Smith v. Dolgencorp, LLC et al

Filing 1

MEMORANDUM OPINION AND ORDER SEVERING LAWSUIT. Plaintiff Wendy Smith's severed lawsuit is HEREBY STAYED and ADMINISTRATIVELY CLOSED pending arbitration. Signed by Judge Virginia Emerson Hopkins on 3/2/2017. (Attachments: # 1 Complaint)(JLC)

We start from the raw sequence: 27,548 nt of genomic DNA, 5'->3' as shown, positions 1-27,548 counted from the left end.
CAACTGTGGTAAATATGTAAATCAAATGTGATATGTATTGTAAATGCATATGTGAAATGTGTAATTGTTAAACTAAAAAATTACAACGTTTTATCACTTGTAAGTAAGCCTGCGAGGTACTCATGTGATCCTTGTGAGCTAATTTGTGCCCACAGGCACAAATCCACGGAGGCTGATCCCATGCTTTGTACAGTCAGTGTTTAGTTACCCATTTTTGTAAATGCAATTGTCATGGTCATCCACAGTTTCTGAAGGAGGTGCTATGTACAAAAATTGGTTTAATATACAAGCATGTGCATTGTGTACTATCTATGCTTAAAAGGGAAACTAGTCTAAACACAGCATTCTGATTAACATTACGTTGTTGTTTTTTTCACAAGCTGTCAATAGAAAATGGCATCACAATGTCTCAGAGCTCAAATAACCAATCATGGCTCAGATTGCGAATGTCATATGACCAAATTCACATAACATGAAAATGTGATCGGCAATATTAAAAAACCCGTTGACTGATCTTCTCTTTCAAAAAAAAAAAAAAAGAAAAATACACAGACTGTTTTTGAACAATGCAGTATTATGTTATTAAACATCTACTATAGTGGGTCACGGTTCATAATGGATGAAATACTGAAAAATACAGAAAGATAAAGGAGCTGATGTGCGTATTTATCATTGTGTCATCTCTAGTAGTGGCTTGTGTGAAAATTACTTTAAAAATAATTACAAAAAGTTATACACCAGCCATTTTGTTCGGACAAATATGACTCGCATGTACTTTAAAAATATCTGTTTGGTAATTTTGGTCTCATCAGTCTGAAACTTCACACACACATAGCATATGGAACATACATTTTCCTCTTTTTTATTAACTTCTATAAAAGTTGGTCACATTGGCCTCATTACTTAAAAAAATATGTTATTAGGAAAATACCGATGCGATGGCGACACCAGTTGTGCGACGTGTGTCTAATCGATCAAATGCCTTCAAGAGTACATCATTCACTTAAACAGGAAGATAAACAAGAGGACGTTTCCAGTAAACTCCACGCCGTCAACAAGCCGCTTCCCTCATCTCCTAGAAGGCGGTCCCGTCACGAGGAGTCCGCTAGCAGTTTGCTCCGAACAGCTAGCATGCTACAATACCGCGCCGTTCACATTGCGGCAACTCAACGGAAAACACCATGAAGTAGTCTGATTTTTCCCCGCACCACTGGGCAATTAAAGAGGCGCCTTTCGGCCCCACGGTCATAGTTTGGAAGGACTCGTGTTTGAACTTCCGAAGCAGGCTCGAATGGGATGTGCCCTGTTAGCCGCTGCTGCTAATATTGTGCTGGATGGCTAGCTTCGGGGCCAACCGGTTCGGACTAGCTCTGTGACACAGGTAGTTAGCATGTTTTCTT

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FILED 2017 Mar-02 AM 11:24 U.S. DISTRICT COURT N.D. OF ALABAMA IN THE UNITED STATES DISTRICT COURT FOR THE NORTHERN DISTRICT OF ALABAMA EASTERN DIVISION WENDY SMITH and ALTON RICHEY, ) ) ) Plaintiffs, ) ) v. ) Case No.: 1:16-CV-0959-VEH ) DOLGENCORP, LLC, d/b/a ) DOLLAR GENERAL and KIMIKO ) THOMAS, a/k/a KIM THOMAS, ) ) Defendants. ) MEMORANDUM OPINION AND ORDER I. Introduction This Fair Labor Standards Act (“FLSA”) lawsuit was initiated by Plaintiffs Wendy Smith (“Ms. Smith”) and Alton Richey (“Mr. Richey”) on June 9, 2016. (Doc. 1). Pending before the court is Defendant Dolgencorp, LLC’s (“Dollar General”) Motion To Sever Plaintiff Wendy Smith’s Claims and Compel Arbitration (Doc. 15) (the “Motion”) filed on February 10, 2017. The Motion seeks “an order severing [Ms.] Smith’s claims, compelling arbitration of [Ms.] Smith’s claims, and staying the judicial proceeding in favor of arbitration.” (Doc. 15 at 2). The Motion indicates within the case caption that it is opposed. However, the 14-day deadline for Ms. Smith to file her opposition under Appendix III of the court’s Uniform Initial Order (Doc. 2) ran on February 24, 2017, and nothing was ever filed. (Id. at 23). For the reasons explained below, the Motion is GRANTED and Ms. Smith’s claims are SEVERED from this lawsuit and subject to arbitration as further explained below. II. Standards A. Ms. Smith’s Failure To Oppose Ms. Smith’s failure to file any opposition to the Motion does not automatically mean that the Motion is due to be granted. As explained by Judge Steele in Branch Banking and Trust Co. v. Howard, No. 12–0175–WS–N, 2013 WL 172903, at *1 (S.D. Ala. Jan. 16, 2013), in the comparable situation of a non-movant’s failure to oppose a motion to dismiss: As noted, Churchill and Howard elected not to be heard in response to BB & T’s Amended Motion to Dismiss. Notwithstanding that omission, BB & T (as Rule 12(b)(6) movant) bears the initial burden of demonstrating that it is entitled to dismissal of the counterclaims. Churchill’s and Howard’s lack of response to the Rule 12(b)(6) Motion does not trigger the kneejerk granting of such Motion on an abandonment theory. See Gailes v. Marengo County Sheriff’s Dep’t, 2013 WL 81227, *5 (S.D. Ala. Jan. 4, 2013) (“the Court will not treat a claim as abandoned merely because the plaintiff has not defended it in opposition to a motion to dismiss”). Rather, it remains BB & T’s burden as movant to establish its entitlement to relief under Rule 12(b)(6). In light of these circumstances, the Court scrutinizes BB & T’s Motion to Dismiss in accordance with the following legal standard: “the Court will review the merits of the [movant]’s position and, if it is clearly incorrect or inadequate to satisfy the [movant]’s initial burden, 2 will deny the motion despite the [nonmovant]’s failure to respond. If, however, the [movant]’s presentation is adequate to satisfy its initial burden, the Court will not deny the motion based on arguments the [nonmovant] could have made but by silence elected not to raise.” Id. Branch Banking, 2013 WL 172903, at *1 (footnotes omitted). B. Principles Governing Motions To Sever Dollar General’s Motion is brought pursuant to Rule 21 of the Federal Rules of Civil Procedure. (Doc. 15 at 8). Rule 21 provides: Misjoinder of parties is not a ground for dismissing an action. On motion or on its own, the court may at any time, on just terms, add or drop a party. The court may also sever any claim against a party. FED. R. CIV. P. 21 (emphasis added). Severance under Rule 21 is directly related to permissive joinder of parties under Rule 20. As Rule 20 pertains to joining plaintiffs in particular: (1) Plaintiffs. Persons may join in one action as plaintiffs if: (A) they assert any right to relief jointly, severally, or in the alternative with respect to or arising out of the same transaction, occurrence, or series of transactions or occurrences; and (B) any question of law or fact common to all plaintiffs will arise in the action. FED. R. CIV. P. 20(a)(1) (emphasis added). A district court’s decision to allow joinder or order severance is a discretionary one. See, e.g., Nor-Tex Agencies, Inc. v. Jones, 482 F.2d 1093, 1100 (5th Cir. 1973) 3 (“The district judge acted within his discretion in allowing the joinder under Rule 20(a), as well as denying the motion for severance under Rule 20(b).”) (emphasis added);1 see also Alexander v. Fulton County, Ga., 207 F.3d 1303, 1322 (11th Cir. 2000) (“We review a district court’s joinder of Plaintiffs’ claims and denial of severance for abuse of discretion.”) (citing Nor-Tex Agencies), overruled on other grounds by Manders v. Lee, 338 F.3d 1304, 1328 (11th Cir. 2003). III. Ruling Dollar General bases its severance request on the grounds that Ms. Smith’s claims “are subject to a valid, enforecable arbitration agreement” while Mr. Richey’s are not. (Doc. 15 at 8). Therefore, before the court reaches the issue of severance, it must first examine the underlying evidence and law relied upon by Dollar General to verify whether Ms. Smith’s claims asserted in this lawsuit are subject to arbitration. Attached to the Motion is a Dollar General Employee Arbitration Agreement (Doc. 15-1) (the “Agreement”) which is dated March 24, 2015, and which is 1 In Bonner v. City of Prichard, 661 F.2d 1206, 1209 (11th Cir. 1981) (en banc), the Eleventh Circuit adopted as binding precedent all decisions of the former Fifth Circuit handed down prior to October 1, 1981. 4 electronically signed by Ms. Smith.2 (Doc. 15-1 at 8).3 The Agreement is expressly governed by the Federal Arbitration Act (the “FAA”) (Doc. 15-1 at 7) and states in pertinent part: You agree that, with the exception of certain excluded claims described below, any legal claims or disputes that you may have against Dollar General, its parent and subsidiary corporations, employees, officers and directors arising out of your employment with Dollar General or termination of employment with Dollar General (“Covered Claim” or “Covered Claims”) will be addressed in the manner described in this Agreement. You also understand that any Covered Claims that Dollar General may have against you related to your employment will be addressed in the manner described in this Agreement. . . . The procedures in this Agreement will be the exclusive means of resolving Covered Claims relating to or arising out of your employment or termination of employment with Dollar General, whether brought by you or Dollar General. This includes, but is not limited to, claims alleging violations of wage and hour laws, state and federal laws prohibiting discrimination, harassment, and retaliation, claims for defamation or violation of confidentiality obligations, claims for wrongful termination, tort claims, and claims alleging violation of any other state or federal laws, except claims that are prohibited by law from being decided in arbitration, and those claims specifically excluded in the paragraph below. (Doc. 15-1 at 6, 7 (emphasis added)).4 Because Ms. Smith’s two counts brought 2 The document reflects the name of Wendy Wyatt which Dollar General reports was the name of Ms. Smith when she signed the Agreement. (Doc. 15 at 3 n.1). 3 All page references to Doc. 15-1 correspond with the court’s CM/ECF numbering system. 4 “Covered Claims do not include claims for unemployment benefits, workers’ compensation benefits . . . , whistleblower claims under the Sarbanes-Oxley Act, and claims for benefits under the Employee Retirement Income Security Act. Covered claims also do not 5 against Dollar General are for violations of the FLSA overtime and minimum wage provisions (Doc. 1 at 6-8 ¶¶ 31-40), her claims fall within the scope of “Covered Claims” under the Agreement. Whether the Agreement is enforceable is a mixed question of federal and state law. See Employers Ins. of Wausau v. Bright Metal Specialties, Inc., 251 F.3d 1316, 1322 (11th Cir. 2001) (“Federal law establishes the enforceability of arbitration agreements, while state law governs the interpretation and formation of such agreements.” (citing Perry v. Thomas, 482 U.S. 483, 107 S. Ct. 2520, 96 L. Ed. 2d 426 (1987))). Turning to considerations under the FAA first, the United States Supreme Court has explained: The Arbitration Act provides that written agreements to arbitrate controversies arising out of an existing contract “shall be valid, irrevocable, and enforceable, save upon such grounds as exist at law or in equity for the revocation of any contract.” 9 U.S.C. § 2. By its terms, the Act leaves no place for the exercise of discretion by a district court, but instead mandates that district courts shall direct the parties to proceed to arbitration on issues as to which an arbitration agreement has been signed. §§ 3, 4. Thus, insofar as the language of the Act guides our disposition of this case, we would conclude that agreements to arbitrate must be enforced, absent a ground for revocation of the contractual agreement. Dean Witter Reynolds, Inc. v. Byrd, 470 U.S. 213, 218, 105 S. Ct. 1238, 1241, 84 L. include claims pending in court as of the date this Agreement is signed by you, and claims concerning the scope or enforceability of this Agreement.” (Doc. 15-1 at 7). 6 Ed. 2d 158 (1985) (emphasis in original). Therefore, the FAA leaves very little room to challenge the validity of an arbitration agreement. See, e.g., Walthour v. Chipio Windshield Repair, LLC, 745 F.3d 1326, 1329 (11th Cir. 2014) (“The FAA thus ‘embodies a liberal federal policy favoring arbitration agreements’ and seeks ‘to relieve congestion in the courts and to provide parties with an alternative method for dispute resolution that is speedier and less costly than litigation.’” (quoting Caley v. Gulfstream Aerospace Corp., 428 F.3d 1359, 1367 (11th Cir. 2005) (internal quotation marks omitted))). Further, the Agreement is governed by the FAA pursuant to Alabama substantive standards. More specifically, “(1) there is a written agreement calling for arbitration, and (2) the contract in which the arbitration agreement appears relates to a transaction involving interstate commerce.” (Doc. 15 at 6); see also Prudential Sec., Inc. v. Micro-Fab, Inc., 689 So. 2d 829, 832 (Ala. 1997) (same) (citing Maxus, Inc. v. Sciacca, 598 So. 2d 1376 (Ala. 1992)). As demonstrated above, the writing prong has undoubtedly been met. Moreover, Ms. Smith’s complaint confirms that the interstate commerce component is satisfied. (See, e.g., Doc. 1 at 3 ¶ 12 (“Dollar General is an enterprise engaged in interstate commerce or in the production of goods for commerce for the purposes of the Fair Labor Standards Act . . . .”)); (id. at 4 ¶ 21 (“The plaintiffs are employees 7 who were engaged in interstate commerce, engaged in the production of goods for commerce, and/or employed by an enterprise engaged in commerce or in the production of goods for commerce . . . .”)). Finally, no ground for revocation of the Agreement arising under Alabama law is readily apparent from the record.5 Therefore, Ms. Smith’s claims are subject to arbitration as mandated by the FAA. Having found that the arbitration of Ms. Smith’s FLSA claims is required, the court must now decide whether to sever this lawsuit. Dollar General’s Motion lacks specific case authority showing that an order of severance is within this court’s discretion under the arbitrable versus non-arbitrable circumstances presented here. At the same time, this court recognizes that the level of discretion afforded to it under Rule 21: [i]s so broad that courts have “virtually unfettered discretion in determining whether or not severance is appropriate.” Id. (quoting Grigsby v. Kane, 250 F. Supp. 2d 453, 456 (M.D. Pa. 2003) (internal quotation marks omitted)). Whether severance would facilitate settlement or judicial economy is among the factors a court may examine while determining whether to sever the claims. See id. Additionally, a 5 The court notes that the Agreement precludes bringing FLSA claims “as a class, collective or representative action.” (Doc. 15-1 at 6). In Walthour, the Eleventh Circuit found that these types of waiver provisions when applied to FLSA claims, were enforceable under the FAA. See Walthour, 745 F.3d at 1334 (“After examining the FLSA’s text, legislative history, purposes, and these Supreme Court decisions, we discern no ‘contrary congressional command’ that precludes the enforcement of plaintiffs’ Arbitration Agreements and their collective action waivers.”). 8 court may consider “the convenience of the parties, avoiding prejudice, promoting expedition and economy, and the separability of law and logic.” Old Colony Ventures I, Inc. v. SMWNPF Holdings, Inc., 918 F. Supp. 343, 350 (D. Kan. 1996) (citation omitted). Tillis v. Cameron, No. 1:07-CV-0078-WKW, 2007 WL 2806770, at *5 (M.D. Ala. Sept. 25, 2007) (emphasis added). Therefore, despite Dollar General’s failure to fully develop this issue with any on-point case authority, the court concludes that a severance based upon judicial economy is warranted because of the widely diverging procedural tracks that Ms. Smith’s claims will follow in arbitration versus those of Mr. Richey that will proceed in litigation before this court. Cf. Collins & Aikman Prod. Co. v. Bldg. Sys., Inc., 58 F.3d 16, 20 (2d Cir. 1995) (“If some claims are non-arbitrable, while others are arbitrable, then we will sever those claims subject to arbitration from those adjudicable only in court.”); id. (“Indeed, there is no reason why, in a proper case, we cannot sever even a part of a claim, where that claim raises both arbitrable and non-arbitrable issues.”). IV. Conclusion Accordingly, Dollar General Motion’s is GRANTED and Ms. Smith’s claims are HEREBY SEVERED from the claims of Mr. Richey. Mr. Richey will remain as the named plaintiff in this lawsuit (i.e., 1:16-CV-0959-VEH). Further, the clerk is HEREBY DIRECTED to assign a new civil action case number to the severed claims of Ms. Smith and file in this order of severance as well as a copy of the 9 original complaint. The new case as well as this action shall both be assigned to the undersigned. Further, Ms. Smith’s severed lawsuit is HEREBY STAYED and ADMINISTRATIVELY CLOSED pending arbitration. Upon good cause shown by either side, the court will grant a motion to reinstate this lawsuit as an active case. DONE and ORDERED this 2nd day of March, 2017. VIRGINIA EMERSON HOPKINS United States District Judge 10